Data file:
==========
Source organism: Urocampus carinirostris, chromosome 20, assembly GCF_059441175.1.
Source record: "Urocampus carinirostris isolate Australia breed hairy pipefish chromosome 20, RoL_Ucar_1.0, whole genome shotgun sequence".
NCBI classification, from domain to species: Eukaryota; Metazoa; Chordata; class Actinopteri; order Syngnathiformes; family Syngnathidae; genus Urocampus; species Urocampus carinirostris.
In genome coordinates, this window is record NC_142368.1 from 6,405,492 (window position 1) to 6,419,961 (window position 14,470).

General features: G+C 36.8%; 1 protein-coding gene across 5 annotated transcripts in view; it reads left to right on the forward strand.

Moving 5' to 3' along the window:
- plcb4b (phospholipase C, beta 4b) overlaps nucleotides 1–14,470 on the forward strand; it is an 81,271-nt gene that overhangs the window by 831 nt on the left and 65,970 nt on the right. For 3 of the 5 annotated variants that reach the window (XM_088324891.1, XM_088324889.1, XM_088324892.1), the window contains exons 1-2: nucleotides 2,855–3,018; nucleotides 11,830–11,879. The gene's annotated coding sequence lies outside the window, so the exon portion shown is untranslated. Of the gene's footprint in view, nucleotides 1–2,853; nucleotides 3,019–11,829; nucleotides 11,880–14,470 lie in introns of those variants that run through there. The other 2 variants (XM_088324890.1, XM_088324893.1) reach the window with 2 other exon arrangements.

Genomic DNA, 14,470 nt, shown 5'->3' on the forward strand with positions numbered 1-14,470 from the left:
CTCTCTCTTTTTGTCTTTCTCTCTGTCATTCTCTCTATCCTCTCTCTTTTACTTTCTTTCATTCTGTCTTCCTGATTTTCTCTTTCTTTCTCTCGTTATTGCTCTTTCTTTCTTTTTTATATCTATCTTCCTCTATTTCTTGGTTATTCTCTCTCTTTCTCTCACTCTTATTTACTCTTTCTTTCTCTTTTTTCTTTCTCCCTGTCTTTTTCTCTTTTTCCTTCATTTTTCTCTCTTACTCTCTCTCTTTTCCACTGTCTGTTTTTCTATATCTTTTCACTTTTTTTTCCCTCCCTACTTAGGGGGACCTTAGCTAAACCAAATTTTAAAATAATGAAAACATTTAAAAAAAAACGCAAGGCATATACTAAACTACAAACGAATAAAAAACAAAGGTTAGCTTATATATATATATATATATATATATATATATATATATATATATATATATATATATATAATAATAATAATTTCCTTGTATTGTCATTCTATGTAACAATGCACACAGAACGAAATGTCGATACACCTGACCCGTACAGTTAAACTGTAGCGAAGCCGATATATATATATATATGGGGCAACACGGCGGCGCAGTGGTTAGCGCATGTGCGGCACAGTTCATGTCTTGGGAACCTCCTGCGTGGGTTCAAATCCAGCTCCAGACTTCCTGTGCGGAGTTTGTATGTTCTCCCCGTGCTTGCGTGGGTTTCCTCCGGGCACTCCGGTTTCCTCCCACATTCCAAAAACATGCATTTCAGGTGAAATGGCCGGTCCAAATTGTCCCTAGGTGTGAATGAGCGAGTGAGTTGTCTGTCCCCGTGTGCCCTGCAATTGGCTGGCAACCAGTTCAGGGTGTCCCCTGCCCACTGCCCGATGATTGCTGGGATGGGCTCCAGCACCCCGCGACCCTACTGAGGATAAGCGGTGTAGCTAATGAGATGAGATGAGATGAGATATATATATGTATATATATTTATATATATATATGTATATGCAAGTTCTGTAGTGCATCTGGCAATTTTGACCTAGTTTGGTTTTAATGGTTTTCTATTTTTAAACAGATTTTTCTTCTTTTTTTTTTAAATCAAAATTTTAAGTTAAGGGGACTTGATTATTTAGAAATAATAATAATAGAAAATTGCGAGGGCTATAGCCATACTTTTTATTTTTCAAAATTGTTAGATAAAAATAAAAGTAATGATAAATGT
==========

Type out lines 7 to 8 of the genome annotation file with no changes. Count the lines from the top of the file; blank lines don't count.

- plcb4b (phospholipase C, beta 4b) overlaps nucleotides 1–14,470 on the forward strand; it is an 81,271-nt gene that overhangs the window by 831 nt on the left and 65,970 nt on the right. For 3 of the 5 annotated variants that reach the window (XM_088324891.1, XM_088324889.1, XM_088324892.1), the window contains exons 1-2: nucleotides 2,855–3,018; nucleotides 11,830–11,879. The gene's annotated coding sequence lies outside the window, so the exon portion shown is untranslated. Of the gene's footprint in view, nucleotides 1–2,853; nucleotides 3,019–11,829; nucleotides 11,880–14,470 lie in introns of those variants that run through there. The other 2 variants (XM_088324890.1, XM_088324893.1) reach the window with 2 other exon arrangements.

Genomic DNA, 14,470 nt, shown 5'->3' on the forward strand with positions numbered 1-14,470 from the left: